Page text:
Here is a recap of our top photography takeaways for 2017. A must- read if one of your 2018 resolutions is to step up your photography game!

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Photo by  Lemjay Lucas
Canon EOS 60D | Canon EF-S10-22mm f/3.5-4.5 USM | f/11 | ISO 100 | 15s

1. “To set your image apart from other photographers, always try to think out of the box and try to see things in a different perspective.  Do not be afraid to experiment, you’ll never know when you’ll capture a decisive moment from a unique angle.” – EOS World Community Ambassador, Lemjay Lucas

2. “Always be different. I will avoid shooting together with a big group of photographers so that I will able to deliver a photo that has a different perspective.” – EOS World Community Ambassador, Stanley Cheah

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Photo by Harish Segar
Canon EOS 5D Mark IV | Canon EF16-35mm f/4L IS USM |  f/8 | ISO 1000 | 1/320s

3. The golden time frame for shooting sunsets and sunrises is an estimation of 30 minutes after the setting or rising of the sun. – Under The Sun – Tips for Sunrise and Sunset Photography

4. The investment in a comfortable camera strap makes a difference when you photograph for hours and the strap starts to dig into your skin. – 5 Essential Canon DSLR Accessories For Beginners

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Photo by John Scott
Canon EOS 5D Mark II | ISO 250| f/11 | 1/125s

5. “Quality lenses are a must. But light is equally important too.” – EOS Professional, John Scott

6. If you happen to be shooting on a day when the sky looks dull, using a polarising (PL) filter can deepen the contrast in your photo to bring out a deep, rich blue sky. – Different Filters For Different Occasions

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Photo by Alvin Foo
Canon EOS 5D Mark II | f/8 | ISO 160 | 1/200s

7. “From the perspective of photojournalism/documentary photography, I would say the “subject matter”. It’s interest and relevancy to your story would affect the final success of the shot.” – EOS Professional, Alvin Foo

8. To determine how much saturation you need, the easiest method would be to increase the intensity and adjust it back down to find that sweet spot. Remember, less is more! A little boost can go a long way. – Simple Tips and Tricks In Photo Editing

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Photo by Karan Gurnani
Canon EOS 5D Mark IV | f/2.2 | ISO 125 | 1/250s

9. ” One of my favourites is to fill the frame entirely with the subject and make the crop as tight as possible (often at the expense of the top of their heads). I do this to bring attention to the subject’s expression to bridge the gap between the audience and the feeling I’m trying to invoke with the portrait.” – EOS Professional, Karan Gurnani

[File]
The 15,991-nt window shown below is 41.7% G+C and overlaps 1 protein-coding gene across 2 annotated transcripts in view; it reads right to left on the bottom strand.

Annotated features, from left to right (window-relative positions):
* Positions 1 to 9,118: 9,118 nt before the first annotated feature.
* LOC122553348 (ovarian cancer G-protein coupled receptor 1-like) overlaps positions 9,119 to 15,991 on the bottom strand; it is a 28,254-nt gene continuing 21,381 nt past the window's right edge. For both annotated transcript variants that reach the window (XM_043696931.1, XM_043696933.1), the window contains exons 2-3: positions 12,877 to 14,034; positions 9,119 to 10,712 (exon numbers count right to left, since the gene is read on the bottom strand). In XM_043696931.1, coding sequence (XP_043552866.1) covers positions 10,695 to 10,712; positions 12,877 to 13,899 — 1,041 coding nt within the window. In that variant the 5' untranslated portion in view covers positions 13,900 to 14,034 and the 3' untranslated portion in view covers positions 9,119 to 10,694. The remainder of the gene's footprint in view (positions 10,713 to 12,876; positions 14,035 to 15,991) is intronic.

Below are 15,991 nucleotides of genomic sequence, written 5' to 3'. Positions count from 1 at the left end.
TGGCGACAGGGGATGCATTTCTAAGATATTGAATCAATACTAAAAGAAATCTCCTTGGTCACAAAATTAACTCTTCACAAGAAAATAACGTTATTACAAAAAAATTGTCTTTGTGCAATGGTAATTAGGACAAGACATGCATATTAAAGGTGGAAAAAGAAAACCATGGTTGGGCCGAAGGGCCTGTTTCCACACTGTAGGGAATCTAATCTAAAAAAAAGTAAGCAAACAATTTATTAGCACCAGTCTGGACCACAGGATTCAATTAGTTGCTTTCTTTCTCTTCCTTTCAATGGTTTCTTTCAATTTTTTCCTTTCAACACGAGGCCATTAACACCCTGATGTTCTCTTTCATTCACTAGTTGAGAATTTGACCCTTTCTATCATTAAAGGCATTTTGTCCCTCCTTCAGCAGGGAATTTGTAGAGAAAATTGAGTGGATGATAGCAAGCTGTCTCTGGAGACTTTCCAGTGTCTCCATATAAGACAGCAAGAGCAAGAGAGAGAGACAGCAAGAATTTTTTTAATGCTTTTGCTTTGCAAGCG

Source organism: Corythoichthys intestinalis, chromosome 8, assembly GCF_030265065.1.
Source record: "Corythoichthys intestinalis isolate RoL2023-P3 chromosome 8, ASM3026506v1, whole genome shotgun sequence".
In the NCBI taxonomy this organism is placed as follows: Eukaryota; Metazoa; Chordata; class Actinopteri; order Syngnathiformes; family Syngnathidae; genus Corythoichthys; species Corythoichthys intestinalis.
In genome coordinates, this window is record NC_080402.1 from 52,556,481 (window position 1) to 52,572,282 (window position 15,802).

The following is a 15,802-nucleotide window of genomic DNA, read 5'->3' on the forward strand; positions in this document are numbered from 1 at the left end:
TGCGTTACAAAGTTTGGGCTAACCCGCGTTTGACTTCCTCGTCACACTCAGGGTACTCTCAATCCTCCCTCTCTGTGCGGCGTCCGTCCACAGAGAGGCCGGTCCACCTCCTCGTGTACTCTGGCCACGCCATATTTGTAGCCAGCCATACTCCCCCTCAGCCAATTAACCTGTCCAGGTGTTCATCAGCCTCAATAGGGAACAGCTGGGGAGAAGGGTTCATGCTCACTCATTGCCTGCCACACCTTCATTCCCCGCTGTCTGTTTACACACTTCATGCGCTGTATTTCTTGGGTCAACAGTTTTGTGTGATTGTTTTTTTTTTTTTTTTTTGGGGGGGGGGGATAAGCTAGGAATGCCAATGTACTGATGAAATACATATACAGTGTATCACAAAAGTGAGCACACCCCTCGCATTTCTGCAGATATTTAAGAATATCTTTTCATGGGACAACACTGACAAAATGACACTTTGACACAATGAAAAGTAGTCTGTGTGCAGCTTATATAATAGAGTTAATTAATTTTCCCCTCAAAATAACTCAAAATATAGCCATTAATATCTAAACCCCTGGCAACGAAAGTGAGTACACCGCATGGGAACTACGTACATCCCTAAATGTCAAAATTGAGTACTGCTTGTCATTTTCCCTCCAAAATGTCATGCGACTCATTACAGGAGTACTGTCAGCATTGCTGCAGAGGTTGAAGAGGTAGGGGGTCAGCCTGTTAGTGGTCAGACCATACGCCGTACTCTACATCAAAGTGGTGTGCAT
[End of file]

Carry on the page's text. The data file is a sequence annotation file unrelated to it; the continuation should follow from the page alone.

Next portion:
10. “I always say it is you behind the camera rather than your camera that makes the difference in your photography. It is through your eye that you observe. It is your personal vision. Studying the photos of the masters will help you understand how to frame, and teach you to recognise photo opportunities more easily.” – EOS Professional, Ryan Cheng

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Photo by Braden Wong
Canon EOS 6D | f/5 | ISO 200 | 1/80s

11. “Most zoom lenses boast about the macro settings in them. However, only true macro lenses have the capability to produce images with a reproduction ratio (ratio of subject size on the sensor to actual subject size) of at least 1:1. Therefore, it is wiser to invest in a high-quality lens to capture these tiny details.” – EOS Professional, Braden Wong

12. “To capture that perfect expression, I always set my camera to burst mode. This increases my chances of getting sharper photos, and choosing the best expression as both parties move.” – EOS Professional, Ronald Paras

<img src="oxford university.jpg" alt="Radcliff Camera & All Souls College at Oxford University">

Photo by Kevin Ma
Canon EOS 5D Mark II | f/11 | ISO 400| 1/125s

13. “From the macro perspective, perhaps the most effective way of capturing the exterior of a building is to locate a vantage point that offers a panoramic perspective. One good way is to get high, literally. Up a hill, over a clock tower, or any other tall buildings within the vicinity.” – EOS World Community Ambassador Kevin Ma

14. “Find someone experienced who is willing to take you under his wing and teach you everything. This will be a big help to easing the learning curve.” – EOS Professional, Howard Yap

<img src="shanghai landscape.jpg" alt="shanghai landscape">

Photo by Jun Pagalilauan
Canon EOS 5D Mark III | f/18 | ISO 100 | 121s

15. “I often wait for the light as this helps me improve how my images look. But I still need to consider the design elements and the way light behaves in relation to the former. Only then can we compose with rules such as the Central Full, Rule of the Thirds, and the Golden Ratio that serve as guidelines. These are fundamentals we cannot ignore if we work in this genre of photography.” – EOS Professional, Jun Pagalilauan

16. “It might sound clichéd, but practice make perfect! Eventually you will discover your own style while exploring.” – EOS Professional, Ryan Cheng

Bookmark this article and keep these tips in mind to fuel your photography journey!